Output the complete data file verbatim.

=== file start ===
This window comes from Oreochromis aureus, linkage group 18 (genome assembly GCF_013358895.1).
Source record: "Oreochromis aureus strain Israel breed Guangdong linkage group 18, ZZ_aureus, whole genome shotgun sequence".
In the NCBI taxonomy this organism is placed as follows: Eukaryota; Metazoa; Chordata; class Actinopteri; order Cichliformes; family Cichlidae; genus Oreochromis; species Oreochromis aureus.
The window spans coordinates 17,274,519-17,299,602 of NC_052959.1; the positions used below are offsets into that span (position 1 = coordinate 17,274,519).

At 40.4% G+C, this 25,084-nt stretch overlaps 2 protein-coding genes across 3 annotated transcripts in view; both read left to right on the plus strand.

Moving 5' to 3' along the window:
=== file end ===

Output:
This window comes from Oreochromis aureus, linkage group 18 (genome assembly GCF_013358895.1).
Source record: "Oreochromis aureus strain Israel breed Guangdong linkage group 18, ZZ_aureus, whole genome shotgun sequence".
In the NCBI taxonomy this organism is placed as follows: Eukaryota; Metazoa; Chordata; class Actinopteri; order Cichliformes; family Cichlidae; genus Oreochromis; species Oreochromis aureus.
The window spans coordinates 17,274,519-17,299,602 of NC_052959.1; the positions used below are offsets into that span (position 1 = coordinate 17,274,519).

At 40.4% G+C, this 25,084-nt stretch overlaps 2 protein-coding genes across 3 annotated transcripts in view; both read left to right on the plus strand.

Moving 5' to 3' along the window: